Figure 2.4    Sagittal view of the dorsoproximal aspect of the sagittal ridge, showing a common variation in the normal bony contour, proximal to the sagittal ridge (SR) the cartilage thins out gradually at its edge. The bone surface proximal to it is lined by synovial membrane (arrow). The bone there may be irregular. Although this may be associated with joint disease, it is often encountered in clinically normal horses.

The dorsoproximal edge of the proximal phalanx (P1) is rounded and smooth and its proximal articular surface is not visible (Figure 2.3). The dorsomedial and dorsolateral eminences of P1 are slightly convex, the medial one being slightly more prominent. In normal joints, the capsule and synovium are tightly applied against the bone surfaces. With severe effusion, the capsule may be displaced away from the bone surfaces.

The joint capsule on the dorsal aspect of the joint is thick, fibrous (isoechogenic to the extensor tendons), and elastic (Figures 2.2 and 2.3). It inserts proximally on the metacarpus 3–4 cm proximal to the edge of the condyles and distally on the dorsoproximal aspect of P1, approximately 2 cm distal to the proximal edge. There the capsule adheres to the common/long digital extensor tendon. The lateral digital extensor tendon blends broadly into the fibrous capsule.

Dorsally the synovial membrane forms a transverse ridge, triangular in longitudinal section, which fills the space between the metacarpal condyles and P1. Proximally, the membrane reflects back to form a thin, flat, and transversely oriented fold or pad, normally not visible unless there is marked thickening and/or effusion. No fluid is normally visible.

The thin (2–4 mm) common (or long) digital extensor tendon (CDET) is separated from the joint capsule by a small subtendinous bursa. The latter is virtual and rarely visible in normal horses (Figure 2.3).

Abaxially (laterally and medially), the medial (MCL) and lateral (LCL) collateral ligaments are mere focal thickening of the joint capsule (Figure 2.5). Their borders are therefore difficult to differentiate from the rest of the fibrous capsule in cross-sections. In longitudinal (frontal) planes, parallel striation similar to that of tendons is clearly identified. Each ligament is made out of two separated branches: a long, superficial part and a shorter, deep part. The superficial branch extends from the metacarpal epicondyle down to the abaxial border of P1, 2 cm distal to the joint space. The deep branch originates dorsodistal to the epicondyle, crosses in a distopalmar direction under the superficial branch and inserts on the edge of P1, close to the joint space. The collateral ligaments are therefore X-shaped and each branch must be examined separately. The transversely oriented collateral ligaments of the proximal sesamoid bones blend into the deep branches of the collateral ligament.

Figure 2.5    (A) Dissected specimen showing the structure of the collateral ligaments (db: deep branch; sb: superficial branch). (B) Positioning of the transducer, along the axis of the metacarpus to image the sb (1) and after an approximate 30° rotation to image the db (2). (C) Ultrasonographic image obtained in a frontal plane (probe aligned with the metacarpus) showing the superficial branch of the collateral ligament (thin arrows) extending from proximal to the epicondyle (ep) to the abaxial aspect of P1 (p). The joint space is indicated by the thick arrow. (D) Rotation of the probe will bring the deep branch into view (yellow arrows). Its extends from the underside of the epicondyle to the proximal edge of P1.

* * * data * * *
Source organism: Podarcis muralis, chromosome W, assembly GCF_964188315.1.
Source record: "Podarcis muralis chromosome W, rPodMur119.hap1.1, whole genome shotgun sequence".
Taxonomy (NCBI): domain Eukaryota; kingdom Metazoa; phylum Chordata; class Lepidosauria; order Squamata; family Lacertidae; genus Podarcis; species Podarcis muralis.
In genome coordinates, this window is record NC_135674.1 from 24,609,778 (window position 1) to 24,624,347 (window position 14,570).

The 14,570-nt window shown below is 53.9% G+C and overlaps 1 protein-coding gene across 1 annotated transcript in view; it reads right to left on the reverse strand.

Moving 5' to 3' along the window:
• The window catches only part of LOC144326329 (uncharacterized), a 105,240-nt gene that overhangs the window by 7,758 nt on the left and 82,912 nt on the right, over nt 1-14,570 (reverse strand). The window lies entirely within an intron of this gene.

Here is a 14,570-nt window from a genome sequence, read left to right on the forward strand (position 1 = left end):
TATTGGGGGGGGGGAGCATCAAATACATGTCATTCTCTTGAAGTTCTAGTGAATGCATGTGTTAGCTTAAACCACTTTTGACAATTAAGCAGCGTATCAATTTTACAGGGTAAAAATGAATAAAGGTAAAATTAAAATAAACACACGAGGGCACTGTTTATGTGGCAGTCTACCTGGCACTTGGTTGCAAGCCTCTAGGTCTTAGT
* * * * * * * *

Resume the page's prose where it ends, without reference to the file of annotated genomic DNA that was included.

The palmar aspect of the joint is largely hidden by the proximal sesamoid bones (Figure 2.6). The sagittal ridge of the distal metacarpus is visible from the palmar aspect of the limb between them, through the transversely oriented intersesamoidean ligament and hypoechogenic proximal scutum.

Figure 2.6    Imaging of the palmar aspect. (A) Position of the transducer. (B) Ultrasonographic image with the transducer as in (A). The scutum proximale (sp) forms a thick fibrocartilage, which encloses the sesamoid bones (sb). The intersesamoidean ligament (il) should be homogeneous and regular with a transverse fiber pattern. Only a small width of the sagittal ridge (sr) is visible between the two sesamoid bones. (C) The palmar recess of the metacarpophalangeal joint is imaged through a palmaroabaxial approach. (D) The palmar recess is located in a triangle between the metacarpus (mc3), proximal sesamoid bone, and branch of the suspensory ligament (susp). It is filled with synovial villi (s) with little fluid normally visible.

The palmar recess of the fetlock joint is a large synovial pouch located between the metacarpus, the apex of the sesamoid bones, the branches of the suspensory ligament, and the distal extremity (“button”) of the splint bones (second and fourth metacarpal bones). In normal horses, it is mostly filled by synovial folds and contains little fluid. It can however fill up with a moderate amount of fluid in clinically normal horses.

Ultrasonographic Abnormalities of the Fetlock


Synovitis refers to inflammation of the synovial lining of the joint. It is a feature of most joint diseases but may occur as a primary entity, particularly in sports and race horses. It should not be mistaken for a non-inflammatory joint effusion (“cold effusion”) where abnormal amounts of anechogenic fluid are present without any thickening of the synovium.

Acute synovitis is characterized by mild to severe thickening of the synovial layer of the capsule (this layer is not normally visible) because of edema, vascular hyperemia, and distension of the synovial pouches by joint fluid (Figure 2.7). The inflammation is most obvious dorsoproximally. The dorsal fold (“synovial pad”) is displaced away from the articular surface, and becomes hypoechogenic, mildly thickened, and clubbed (Figure 2.8). The palmar pouch contains large synovial villi that rapidly become hypertrophied and fill up the pouch within a matter of days. These form dense, amorphous, and highly vascularized masses.